Master W. Mason. Mrs. McBride, Mrs. Eme- --- to make similar returns.
ry, Mrs. Bryan, and Mrs. Cheesman. Superior Table The above returns are required to be sent
Prices of Admission1-Reserved Seats 21; T I i in to the Parish Vestries before the 31st of De-
Front Seats 1/; Gallery 6d. P O T A 1. T O member next, and afterwards half-yearly, viz.,
TICKETS for Reserved Seats to be had at every June and December.
the Stationery Store adjoining the "1Royal IThe undersigned has always on Any such father, mother, or stepfather, fail-
Gazette" Office and Officers Mess R.I.R., Pros- hand a full supply of TA BLE POTAT'0ES. ing to make any such return, or knowingly
pect. in quality superior to any in market, and at making any false or incorrect return, is made
Tickets may be obtained of Color and Pay prices to defy competition. liable to a penalty not exceeding twenty shil-
Sergeants of Companies. SPE'CIAL itATE to Army and Navy lings, besides costs of prosecution.
Doors open at 7. Commence at 7'30. Car- CANTEENS and M ESSES. By the Act every such father, mother, or
riages at 10-45. v. T J AM ES stepfather (as the case may be) is made liable
String Band will be in attendance. to pay a School Rate of Six Shillings a Quar-
President, Lieut. and Adjutant C. Haggard; amilton, October 1. 42 Front Street. ter for every child between the above ages
Manager, A. S. M. McNamara. amilton, october 3, 1l81. with respect to whom the Parish Vestry does
Stage Manager, Sergt. Ferry; Treasurer, S _~ not receive satisfactory proof (by the Certifi-
Paymaster Sergt. More. FO AL- 7 cate of some Teacher or other sufficient evi.
--A dence) that such child has attended a school
GOD SAfr V'E THE Q UEE.N. ( I<-- !it'. approved by the Inspector of Schools, or the
,O is I S Parish Vestry, at least three out of every four
December 1881.-4 AND School days daring the Quarter, unless the
StorJOHN M. MCNELL & O., A ND Vestry shall be satisfied, by proper evidence,
0 to JOHN M. MCNEILL & 00., 1 A 2 a1 L that the child has been prevented attending
if you want a Good Fitting Suit of school by sickness or infirmity, or by the want
CLOTH ES.-65 and 66 Front Street. ALSO, of a proper. school, which he could reasonably
PIANOFORTE (by Collard & Collard) be expected to attend, within a reasonable
JOHN M. McNEILL & CO., have Engaged Apply to distance, or by other reasonable cause to be
the Services of a First Class Cutter and LIEUT. THOMPSON, R.E., allowed by the Vestry, or that the child has
Fitter.- 65 and 66 Front Street. .Prospect Camp. been receiving a sufficient education by pri.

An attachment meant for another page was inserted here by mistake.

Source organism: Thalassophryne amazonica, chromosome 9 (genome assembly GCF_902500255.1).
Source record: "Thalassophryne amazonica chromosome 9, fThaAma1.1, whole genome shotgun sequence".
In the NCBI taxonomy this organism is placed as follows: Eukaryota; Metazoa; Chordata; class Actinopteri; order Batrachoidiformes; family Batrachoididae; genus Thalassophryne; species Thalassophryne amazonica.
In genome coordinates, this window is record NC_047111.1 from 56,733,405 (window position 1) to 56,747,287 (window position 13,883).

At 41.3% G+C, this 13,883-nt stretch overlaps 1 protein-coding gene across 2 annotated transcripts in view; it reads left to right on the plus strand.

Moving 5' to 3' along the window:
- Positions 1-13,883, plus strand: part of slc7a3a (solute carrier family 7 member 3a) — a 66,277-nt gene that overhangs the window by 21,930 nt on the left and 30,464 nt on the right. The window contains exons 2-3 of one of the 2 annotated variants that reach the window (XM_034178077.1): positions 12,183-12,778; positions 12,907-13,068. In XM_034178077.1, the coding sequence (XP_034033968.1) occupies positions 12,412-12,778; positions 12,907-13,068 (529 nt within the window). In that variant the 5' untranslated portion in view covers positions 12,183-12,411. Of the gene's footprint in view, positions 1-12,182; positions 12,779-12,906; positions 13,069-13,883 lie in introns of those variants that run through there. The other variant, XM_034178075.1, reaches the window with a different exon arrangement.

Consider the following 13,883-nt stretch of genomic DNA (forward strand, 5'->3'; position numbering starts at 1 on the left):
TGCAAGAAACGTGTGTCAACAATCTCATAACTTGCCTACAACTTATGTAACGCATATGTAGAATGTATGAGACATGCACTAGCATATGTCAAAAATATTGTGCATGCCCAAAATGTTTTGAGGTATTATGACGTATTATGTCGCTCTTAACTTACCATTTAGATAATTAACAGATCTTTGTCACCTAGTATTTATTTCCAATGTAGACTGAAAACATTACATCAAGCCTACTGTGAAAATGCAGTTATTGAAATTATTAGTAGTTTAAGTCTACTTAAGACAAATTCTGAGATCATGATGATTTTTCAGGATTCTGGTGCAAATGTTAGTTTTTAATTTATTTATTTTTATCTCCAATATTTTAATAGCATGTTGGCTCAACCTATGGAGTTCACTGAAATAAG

November 29th, 1881. vate tuition.
JOHN M. McNEILL & CO., invite the Pub-' Parents, or others, wilfully, or unreasona-
lie to Call and Examine their Large As- OR L bly, refusing, or neglecting to pay the School
sortment of Fine Suitings and Pants Stuff,- FN AN Rate, to the Overseers .of the Poor, within 20
65 and 66 Front Street. TO return Direct. days after the same are demanded, are made
subject to the payment of costs of suein2 for
Hamilton, Novr. 28, 1881.-tf The Fine Fast Sailing Baaqne. the same, exceeding 8/, and on s in
For Sale or Rent, Sir G .? Sey/ our edfault in payment of any Rates, adjudged
For Sale or Rent, Sir G. F. by aJutice of the Peace to be paid, to 20
A NEW H. J. WATLINGTON, days imprisonment for want of sufficient
tCO TITA G E ,Will sail as above on or about the By His Excellency's Command
In the Town of Hamilton. For Freight or l'assag ple: se make e-,rly ap-
Immediate possession given. plication to the Master on board, or to Colonial Secretary.
Apply to M TY R. J. H. TRIMINGHAM & SONS., o
aE. MOTYER.a Agents. ASK your G5ocer for A. E. WHYLAND'Ir
Hamilton, December 5, 1881.*-tf Hamilton, 21st November, 1881. 0 sWAP.



JIlaMILLOJI, :44ua n ovemoer, ion


Gibbs' Uill Light Station at Bermuda, between the
I; h anad 18h December 181, height above the aei
iThere the Register is kept, being 246 feet.


Deer. =
1881 Jg

12 NE
14 r.
15 ESE
16 wsw
"17 Nnaw
18 NNs.

3 646 2
q 69 66
860 60
5,64 60

S General Remarks.

30,300 0-03 Fine
30'400 0-00 Fine, cloudy
30'250 0-00 Fine
29*940 0-OC Fine
29-700 0-03 Fine
29-870 0-15 Squally, stormy